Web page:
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United States v. Garcia-Hernandez

United States District Court, D. Nebraska

May 13, 2014

UNITED STATES OF AMERICA, Plaintiff,
v.
JAVIER GARCIA-HERNANDEZ, Defendant.

MEMORANDUM AND ORDER

RICHARD G. KOPF, District Judge.

Javier Garcia-Hernandez (Garcia-Hernandez) has filed a motion under 28 U.S.C. § 2255. I have conducted an initial review of the motion.[1] It plainly appears from the motion, any attached exhibits, and the record of prior proceedings that he is not entitled to relief.

I. BACKGROUND

After a five-day jury trial, Garcia-Hernandez was sentenced to a mandatory term of life in prison. There is not the slightest doubt that he decided to roll the dice after knowing exactly what he was facing, after discussing the matter thoroughly with his lawyer, and after having engaged in plea negotiations with the government.

For example, consider the following exchange that took place immediately before trial:

THE COURT: On June 13, 2011, appearing in our court record is filing number 45, a Notice of Information Regarding Prior Convictions pursuant to 21 U.S.C. Sections 841(b)(1) and 851. It was filed by the government.
I'll now ask - the purpose of meeting outside the presence of the jury is to provide Mr. Javier Garcia-Hernandez with formal notice of that information and the consequences of that information.
So I will now ask Ms. Fullerton to advise the defendant what the notice of information charges and what the consequent penalties are.
MR. BERRY: Your Honor, I apologize for interrupting. Mr. Javier Garcia-Hernandez wanted me to talk to Ms. Fullerton just briefly. I think it will -
THE COURT: Go ahead.
MR. BERRY: - just take a couple seconds.
MS. FULLERTON: Can I have a moment, Your Honor?
THE COURT: Sure.
(An off-the-record discussion was had.)
MS. FULLERTON: Do you need a minute or two?
MR. BERRY: If I could just have a couple minutes.
MS. FULLERTON: Okay. Bill, why don't we go out in the hall.
THE COURT: Hold on just a minute. Did - Would you like a continuance for about five minutes or so?
MR. BERRY: Yes, Your Honor.
THE COURT: All right. We'll - but no - well, we'll - we've got this jury waiting, so you got five minutes. I'm coming back here in five minutes so everybody else get back here. We stand in recess.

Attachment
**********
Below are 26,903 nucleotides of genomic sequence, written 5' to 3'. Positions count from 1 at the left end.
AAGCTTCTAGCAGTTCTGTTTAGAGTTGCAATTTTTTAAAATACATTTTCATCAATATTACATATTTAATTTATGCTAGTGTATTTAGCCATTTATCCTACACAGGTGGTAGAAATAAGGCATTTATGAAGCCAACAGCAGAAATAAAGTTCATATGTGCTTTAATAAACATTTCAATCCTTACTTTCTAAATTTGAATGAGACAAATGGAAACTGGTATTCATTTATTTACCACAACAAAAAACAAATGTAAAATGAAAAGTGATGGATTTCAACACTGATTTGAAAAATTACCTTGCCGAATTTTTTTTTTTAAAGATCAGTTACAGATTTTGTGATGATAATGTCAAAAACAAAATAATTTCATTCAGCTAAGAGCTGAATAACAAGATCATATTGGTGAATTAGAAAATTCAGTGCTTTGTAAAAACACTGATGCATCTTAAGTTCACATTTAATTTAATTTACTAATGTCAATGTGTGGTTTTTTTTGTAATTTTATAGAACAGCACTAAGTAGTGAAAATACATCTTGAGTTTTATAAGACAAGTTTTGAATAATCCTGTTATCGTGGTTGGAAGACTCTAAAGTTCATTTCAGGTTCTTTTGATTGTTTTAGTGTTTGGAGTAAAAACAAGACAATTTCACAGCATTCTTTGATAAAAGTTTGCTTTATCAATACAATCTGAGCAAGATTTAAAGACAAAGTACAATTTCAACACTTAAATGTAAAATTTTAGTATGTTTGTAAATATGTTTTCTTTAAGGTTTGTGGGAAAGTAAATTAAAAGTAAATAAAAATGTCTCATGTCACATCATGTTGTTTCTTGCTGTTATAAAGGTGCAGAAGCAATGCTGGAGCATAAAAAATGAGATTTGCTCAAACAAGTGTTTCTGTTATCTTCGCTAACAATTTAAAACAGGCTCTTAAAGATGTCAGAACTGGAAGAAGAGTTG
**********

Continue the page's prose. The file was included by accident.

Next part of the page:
(A short recess was had.)
THE COURT: Mr. Berry, are you prepared to proceed?
MR. BERRY: We are, Your Honor.
THE COURT: All right. All right. I'll call upon Ms. Fullerton now to tell Mr. Garcia-Hernandez what the notice of information charges and what the consequences of the information are should the defendant be found guilty and should the prior convictions be proven.
MS. FULLERTON: Mr. Garcia-Hernandez, the government has filed a Notice of Information Regarding Prior Convictions pursuant to 21, U.S. Code, Sections 841(b)(1) and Section 851. That information alleges that you were convicted on or about September 3rd, 1996, in the District Court for Woodbury County, Iowa, in a case entitled State of Iowa vs. Carlos Alcozer, criminal case number 46416, of the felony crime possession of cocaine with the intent to deliver, in violation of the laws of the State of Iowa.
Further, that you were convicted on or about July 23rd, 2003, in the Circuit Court of Minnehaha County, South Dakota, in a case entitled State of South Dakota vs. Alberto Perez, also known as Javier Garcia-Hernandez, case number 03-1323, of the felony crime of conspiracy to distribute more than one pound of marijuana, in violation of the laws of the State of South Dakota.
And that you were also convicted on or about January 5th, 2004, in the District Court of Cooke County, Texas, in a case entitled State of Texas vs. Juan Aranada Jr., also known as Juan Aranda, Jr., also known as Javier Garcia-Hernandez, case number 98-306, of the felony crime of possession of a controlled substance, namely, cocaine, in an amount of 400 grams or more, in violation of the laws of the State of Texas.
It's alleged that those previously described convictions were final when you committed the offense charged in the indictment previously filed in this case, and, accordingly, you are given notice that the increased statutory penalty for Count I of the indictment, which charges you with conspiracy to distribute and possess with the intent to distribute 500 grams or more of a mixture or substance containing a detectable amount of methamphetamine, a Schedule II controlled substance, in violation of the Title 21, United States Code, Section 846, is a mandatory term of life imprisonment without release and a maximum fine of $20 million.
Do you understand the information and the all - the alleged prior convictions?
THE DEFENDANT: Yes.
MS. FULLERTON: Do you understand the possible penalty if you are found guilty of the charge in the indictment and found guilty of having the prior convictions?
THE DEFENDANT: Yes.
THE COURT: All right. Mr. Berry, may I confirm with you that this information does not come as a surprise to you or to your client?
MR. BERRY: No, it does not, Your Honor.